Suffering from blemish-prone skin? Clear things up with these effective tips
22nd May 2021
From imperfections to “maskne”, here's what may be causing your blemishes and the best ways to clear things up.
Oily, blemish-prone skin and acne-prone skin isn’t exclusive to teenagers; spots can affect adults of any age. And for many of us, the older we get, the more emotionally impactful it is to have spots.
Most commonly, blemishes affect the face, however they may also occur on the back, chest, upper arms, neck and scalp. The cause is multifactorial with a complex interplay between genetics, hormonal influences (especially for females) and environmental factors.
These spots can be brought about by a range of different reasons, but these are some of the most common causes.
1. Overusing beauty products
While the majority of us like instantaneous results, introducing lots of new skin care products at once doesn’t always lead to the rapid skin results we hope for. The layering of too many products and not removing them may result in the formation of blemishes, imperfections or blocked pores and marks. This is possibly for two reasons.
1 – We all had more time on our hands to invest in our skin and therefore commenced too many products potentially with active ingredients all at once. They include vitamin C, retinoids, AHA and BHA serums, etc.
Or 2 – Some of us stopped our regular skin care routine and didn’t do the nightly double cleanse. Therefore, layers of products remain on the skin overnight as well as the build up of oil and dirt from behind the mask worn daily.
To avoid this build up, consultant dermatologist Prof. Niki Ralph recommends giving your skin time to adjust to active ingredients. “It takes the skin around three to four weeks to renew a new layer of skin (epidermis), therefore breakouts will not settle within days,” she explains.
“If one wishes to introduce a new product, I would suggest doing one active skin care product at a time to enable the skin to adjust to it over a few months. Retinoids need to be introduced slowly as too high a percentage at the outset may cause skin irritation, redness, dryness, etc.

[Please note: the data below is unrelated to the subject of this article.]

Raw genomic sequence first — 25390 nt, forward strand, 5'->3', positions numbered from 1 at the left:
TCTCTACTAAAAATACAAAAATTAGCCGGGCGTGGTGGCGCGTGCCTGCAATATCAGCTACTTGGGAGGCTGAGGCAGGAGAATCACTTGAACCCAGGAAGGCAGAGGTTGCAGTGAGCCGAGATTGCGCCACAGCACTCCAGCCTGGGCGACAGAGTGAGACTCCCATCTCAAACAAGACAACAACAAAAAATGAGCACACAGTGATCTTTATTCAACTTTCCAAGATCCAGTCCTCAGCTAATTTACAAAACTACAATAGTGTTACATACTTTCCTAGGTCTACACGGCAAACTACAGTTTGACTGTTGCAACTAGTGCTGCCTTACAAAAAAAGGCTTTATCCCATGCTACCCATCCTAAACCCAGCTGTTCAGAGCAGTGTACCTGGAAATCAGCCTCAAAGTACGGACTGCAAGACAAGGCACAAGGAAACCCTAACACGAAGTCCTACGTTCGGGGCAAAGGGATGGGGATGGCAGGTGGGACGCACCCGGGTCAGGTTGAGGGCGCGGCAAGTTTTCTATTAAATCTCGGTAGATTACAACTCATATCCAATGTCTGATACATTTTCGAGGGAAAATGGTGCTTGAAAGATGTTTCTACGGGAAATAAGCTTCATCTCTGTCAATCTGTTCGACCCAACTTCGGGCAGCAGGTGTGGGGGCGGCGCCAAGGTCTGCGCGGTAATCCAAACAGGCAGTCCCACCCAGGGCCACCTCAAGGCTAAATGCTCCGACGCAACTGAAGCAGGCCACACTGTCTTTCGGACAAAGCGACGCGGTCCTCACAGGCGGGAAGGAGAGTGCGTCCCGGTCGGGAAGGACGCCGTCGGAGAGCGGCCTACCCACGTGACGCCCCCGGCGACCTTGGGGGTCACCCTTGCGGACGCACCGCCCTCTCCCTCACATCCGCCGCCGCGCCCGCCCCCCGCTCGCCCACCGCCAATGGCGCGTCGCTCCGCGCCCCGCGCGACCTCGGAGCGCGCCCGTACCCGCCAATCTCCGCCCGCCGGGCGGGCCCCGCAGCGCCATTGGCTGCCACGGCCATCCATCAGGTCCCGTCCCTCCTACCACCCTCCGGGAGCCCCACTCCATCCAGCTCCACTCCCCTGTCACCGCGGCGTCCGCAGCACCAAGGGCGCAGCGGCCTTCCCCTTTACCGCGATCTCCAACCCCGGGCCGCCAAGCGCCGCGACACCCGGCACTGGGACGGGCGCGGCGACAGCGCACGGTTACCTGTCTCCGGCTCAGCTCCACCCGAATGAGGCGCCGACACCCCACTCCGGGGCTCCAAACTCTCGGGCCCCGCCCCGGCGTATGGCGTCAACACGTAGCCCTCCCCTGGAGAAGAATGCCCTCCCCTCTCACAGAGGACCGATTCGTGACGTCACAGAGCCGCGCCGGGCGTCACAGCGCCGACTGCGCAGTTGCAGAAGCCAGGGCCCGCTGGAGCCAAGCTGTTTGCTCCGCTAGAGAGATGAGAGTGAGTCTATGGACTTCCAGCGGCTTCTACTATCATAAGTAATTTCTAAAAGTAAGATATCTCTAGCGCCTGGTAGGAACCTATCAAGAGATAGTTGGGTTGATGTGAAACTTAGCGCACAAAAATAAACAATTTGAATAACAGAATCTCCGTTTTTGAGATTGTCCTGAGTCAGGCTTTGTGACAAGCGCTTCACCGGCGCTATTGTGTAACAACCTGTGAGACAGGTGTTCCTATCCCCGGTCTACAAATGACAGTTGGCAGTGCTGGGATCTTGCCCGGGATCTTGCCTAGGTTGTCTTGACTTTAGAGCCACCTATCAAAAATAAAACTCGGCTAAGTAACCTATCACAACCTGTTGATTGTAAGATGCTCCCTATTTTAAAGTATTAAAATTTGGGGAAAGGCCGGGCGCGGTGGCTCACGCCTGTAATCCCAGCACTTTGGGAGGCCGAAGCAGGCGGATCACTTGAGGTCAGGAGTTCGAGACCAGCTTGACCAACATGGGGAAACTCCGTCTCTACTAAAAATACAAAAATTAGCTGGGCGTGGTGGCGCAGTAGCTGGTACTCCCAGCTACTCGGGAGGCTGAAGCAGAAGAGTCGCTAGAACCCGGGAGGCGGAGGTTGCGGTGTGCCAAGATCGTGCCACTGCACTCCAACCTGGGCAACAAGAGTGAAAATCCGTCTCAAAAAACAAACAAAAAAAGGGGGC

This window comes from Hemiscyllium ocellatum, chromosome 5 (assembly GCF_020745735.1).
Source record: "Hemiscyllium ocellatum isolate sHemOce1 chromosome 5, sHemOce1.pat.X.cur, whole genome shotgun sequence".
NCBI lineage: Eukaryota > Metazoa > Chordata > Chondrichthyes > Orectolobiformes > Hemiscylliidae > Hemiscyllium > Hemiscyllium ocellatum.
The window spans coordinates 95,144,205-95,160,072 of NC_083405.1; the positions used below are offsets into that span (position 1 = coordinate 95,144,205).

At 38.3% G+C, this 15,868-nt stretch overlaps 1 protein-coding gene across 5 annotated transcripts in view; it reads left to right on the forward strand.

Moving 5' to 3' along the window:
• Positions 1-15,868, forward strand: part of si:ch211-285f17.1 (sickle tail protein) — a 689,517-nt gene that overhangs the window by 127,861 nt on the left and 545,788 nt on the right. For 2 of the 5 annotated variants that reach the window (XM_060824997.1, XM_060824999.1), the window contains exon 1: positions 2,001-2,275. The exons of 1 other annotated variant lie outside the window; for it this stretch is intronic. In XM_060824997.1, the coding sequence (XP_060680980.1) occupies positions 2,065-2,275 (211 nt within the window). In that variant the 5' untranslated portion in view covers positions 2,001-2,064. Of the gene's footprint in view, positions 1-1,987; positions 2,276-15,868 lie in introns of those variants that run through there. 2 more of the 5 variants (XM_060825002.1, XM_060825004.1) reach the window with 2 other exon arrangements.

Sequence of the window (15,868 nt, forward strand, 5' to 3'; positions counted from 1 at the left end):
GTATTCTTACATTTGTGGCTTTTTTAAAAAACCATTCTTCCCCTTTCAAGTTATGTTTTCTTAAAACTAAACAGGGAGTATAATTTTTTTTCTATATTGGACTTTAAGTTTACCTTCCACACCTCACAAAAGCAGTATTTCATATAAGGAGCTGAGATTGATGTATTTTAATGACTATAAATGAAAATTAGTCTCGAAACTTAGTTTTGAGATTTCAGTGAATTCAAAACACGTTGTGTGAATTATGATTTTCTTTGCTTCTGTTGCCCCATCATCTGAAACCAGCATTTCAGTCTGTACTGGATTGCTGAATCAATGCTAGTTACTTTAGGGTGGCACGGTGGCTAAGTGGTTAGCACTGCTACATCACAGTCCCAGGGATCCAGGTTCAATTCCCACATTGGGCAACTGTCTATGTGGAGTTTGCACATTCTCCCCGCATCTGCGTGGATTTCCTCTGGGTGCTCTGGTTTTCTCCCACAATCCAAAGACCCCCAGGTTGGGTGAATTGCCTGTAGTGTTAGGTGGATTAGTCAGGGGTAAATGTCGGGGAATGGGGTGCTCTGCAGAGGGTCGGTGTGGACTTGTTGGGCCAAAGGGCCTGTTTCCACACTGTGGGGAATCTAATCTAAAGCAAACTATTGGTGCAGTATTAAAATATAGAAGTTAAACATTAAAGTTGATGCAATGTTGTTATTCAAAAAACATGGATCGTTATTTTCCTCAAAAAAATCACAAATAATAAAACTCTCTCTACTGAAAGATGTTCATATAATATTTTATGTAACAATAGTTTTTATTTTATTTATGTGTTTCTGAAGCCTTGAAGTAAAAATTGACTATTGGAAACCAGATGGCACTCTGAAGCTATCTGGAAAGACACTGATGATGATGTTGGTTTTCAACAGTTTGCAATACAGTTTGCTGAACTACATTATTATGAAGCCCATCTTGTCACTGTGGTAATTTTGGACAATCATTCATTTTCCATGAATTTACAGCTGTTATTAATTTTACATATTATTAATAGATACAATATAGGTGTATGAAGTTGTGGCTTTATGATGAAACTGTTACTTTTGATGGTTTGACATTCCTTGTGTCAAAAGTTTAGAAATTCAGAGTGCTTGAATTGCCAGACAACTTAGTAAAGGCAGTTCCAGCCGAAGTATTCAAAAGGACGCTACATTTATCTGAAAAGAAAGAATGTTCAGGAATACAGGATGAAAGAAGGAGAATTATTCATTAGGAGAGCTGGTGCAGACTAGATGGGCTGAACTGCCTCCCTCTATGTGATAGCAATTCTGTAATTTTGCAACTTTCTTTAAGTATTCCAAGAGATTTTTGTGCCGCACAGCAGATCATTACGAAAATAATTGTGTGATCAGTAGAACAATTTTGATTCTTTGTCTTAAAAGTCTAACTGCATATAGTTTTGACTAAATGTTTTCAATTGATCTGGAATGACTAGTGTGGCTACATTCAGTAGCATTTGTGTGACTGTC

“For those with sensitive skin such as eczema-prone skin or rosacea, they may also not be tolerant of topical therapies such as retinoids or AHA and BHA containing products. Vitamin C also comes in a variety of percentages, so for those who feel they have sensitive skin or other underlying skin conditions, they should start with the lowest percentage (10% Vitamin C) and work their way up to 30% only if tolerated.”
Recommended skincare: La Roche-Posay Retinol B3 serum is a great starter product for those with sensitive skin. It’s specifically formulated for those concerned with dehydration, skin irregularities (complexion), fine lines and wrinkles, and it soothes irritated skin. For vitamin C, La Roche-Posay Pure Vitamin C 10 is 10% strength and has the added benefit of Neurosensine in a formula designed to reveal skin’s radiance. Pure Vitamin C 10 prevents and helps correct the appearance of ageing, even for sensitive skin, leaving it instantly softer, more hydrated, and glowing.
2. Hormonal changes
Hormonal changes cause the oil glands to become hypersensitive, resulting in heightened sebum production. This sticks together with dead skin cells and forms the comedone (blackhead). These blocked pores can be “open”, with a small black dot on the skin’s surface, or “closed”, with a skin-coloured bump on the skin (a thin layer of skin over the blocked pore’s surface).
Therefore, some may only have open or closed comedones and describe their skin as being “bumpy” without having any redness. If bacteria combines with blocked pores, this results in spots, blemishes or imperfections.